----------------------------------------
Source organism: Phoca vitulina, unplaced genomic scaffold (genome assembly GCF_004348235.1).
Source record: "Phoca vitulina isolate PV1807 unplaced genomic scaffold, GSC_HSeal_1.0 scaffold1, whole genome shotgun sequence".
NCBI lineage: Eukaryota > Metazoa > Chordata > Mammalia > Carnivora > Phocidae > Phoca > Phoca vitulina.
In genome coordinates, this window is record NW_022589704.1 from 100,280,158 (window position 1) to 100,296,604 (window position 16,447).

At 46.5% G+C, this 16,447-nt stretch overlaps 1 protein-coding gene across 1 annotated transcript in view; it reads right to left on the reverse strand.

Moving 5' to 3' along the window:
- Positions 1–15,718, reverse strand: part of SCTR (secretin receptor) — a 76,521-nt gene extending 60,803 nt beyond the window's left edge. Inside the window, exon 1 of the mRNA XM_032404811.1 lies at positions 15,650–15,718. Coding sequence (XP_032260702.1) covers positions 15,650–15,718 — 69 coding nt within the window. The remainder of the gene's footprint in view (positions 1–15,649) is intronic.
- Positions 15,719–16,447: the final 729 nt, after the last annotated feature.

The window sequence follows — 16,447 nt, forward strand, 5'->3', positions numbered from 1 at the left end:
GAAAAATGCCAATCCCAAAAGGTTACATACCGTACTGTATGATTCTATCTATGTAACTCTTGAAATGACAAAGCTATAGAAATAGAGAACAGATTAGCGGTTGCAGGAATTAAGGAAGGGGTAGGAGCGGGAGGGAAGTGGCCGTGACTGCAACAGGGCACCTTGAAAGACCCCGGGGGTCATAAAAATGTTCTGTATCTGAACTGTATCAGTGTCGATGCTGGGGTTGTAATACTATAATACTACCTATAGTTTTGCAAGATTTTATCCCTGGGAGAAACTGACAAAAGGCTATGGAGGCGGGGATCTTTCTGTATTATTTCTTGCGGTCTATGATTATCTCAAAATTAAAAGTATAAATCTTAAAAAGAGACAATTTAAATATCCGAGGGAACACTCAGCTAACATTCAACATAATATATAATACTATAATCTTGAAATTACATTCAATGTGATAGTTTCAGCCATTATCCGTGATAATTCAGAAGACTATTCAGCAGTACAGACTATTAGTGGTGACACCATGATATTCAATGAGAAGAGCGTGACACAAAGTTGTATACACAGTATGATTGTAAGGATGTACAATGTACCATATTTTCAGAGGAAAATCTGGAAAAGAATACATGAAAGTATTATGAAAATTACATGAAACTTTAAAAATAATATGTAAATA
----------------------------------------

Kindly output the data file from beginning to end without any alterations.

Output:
Source organism: Phoca vitulina, unplaced genomic scaffold (genome assembly GCF_004348235.1).
Source record: "Phoca vitulina isolate PV1807 unplaced genomic scaffold, GSC_HSeal_1.0 scaffold1, whole genome shotgun sequence".
NCBI lineage: Eukaryota > Metazoa > Chordata > Mammalia > Carnivora > Phocidae > Phoca > Phoca vitulina.
In genome coordinates, this window is record NW_022589704.1 from 100,280,158 (window position 1) to 100,296,604 (window position 16,447).

At 46.5% G+C, this 16,447-nt stretch overlaps 1 protein-coding gene across 1 annotated transcript in view; it reads right to left on the reverse strand.

Moving 5' to 3' along the window:
- Positions 1–15,718, reverse strand: part of SCTR (secretin receptor) — a 76,521-nt gene extending 60,803 nt beyond the window's left edge. Inside the window, exon 1 of the mRNA XM_032404811.1 lies at positions 15,650–15,718. Coding sequence (XP_032260702.1) covers positions 15,650–15,718 — 69 coding nt within the window. The remainder of the gene's footprint in view (positions 1–15,649) is intronic.
- Positions 15,719–16,447: the final 729 nt, after the last annotated feature.

The window sequence follows — 16,447 nt, forward strand, 5'->3', positions numbered from 1 at the left end:
GAAAAATGCCAATCCCAAAAGGTTACATACCGTACTGTATGATTCTATCTATGTAACTCTTGAAATGACAAAGCTATAGAAATAGAGAACAGATTAGCGGTTGCAGGAATTAAGGAAGGGGTAGGAGCGGGAGGGAAGTGGCCGTGACTGCAACAGGGCACCTTGAAAGACCCCGGGGGTCATAAAAATGTTCTGTATCTGAACTGTATCAGTGTCGATGCTGGGGTTGTAATACTATAATACTACCTATAGTTTTGCAAGATTTTATCCCTGGGAGAAACTGACAAAAGGCTATGGAGGCGGGGATCTTTCTGTATTATTTCTTGCGGTCTATGATTATCTCAAAATTAAAAGTATAAATCTTAAAAAGAGACAATTTAAATATCCGAGGGAACACTCAGCTAACATTCAACATAATATATAATACTATAATCTTGAAATTACATTCAATGTGATAGTTTCAGCCATTATCCGTGATAATTCAGAAGACTATTCAGCAGTACAGACTATTAGTGGTGACACCATGATATTCAATGAGAAGAGCGTGACACAAAGTTGTATACACAGTATGATTGTAAGGATGTACAATGTACCATATTTTCAGAGGAAAATCTGGAAAAGAATACATGAAAGTATTATGAAAATTACATGAAACTTTAAAAATAATATGTAAATA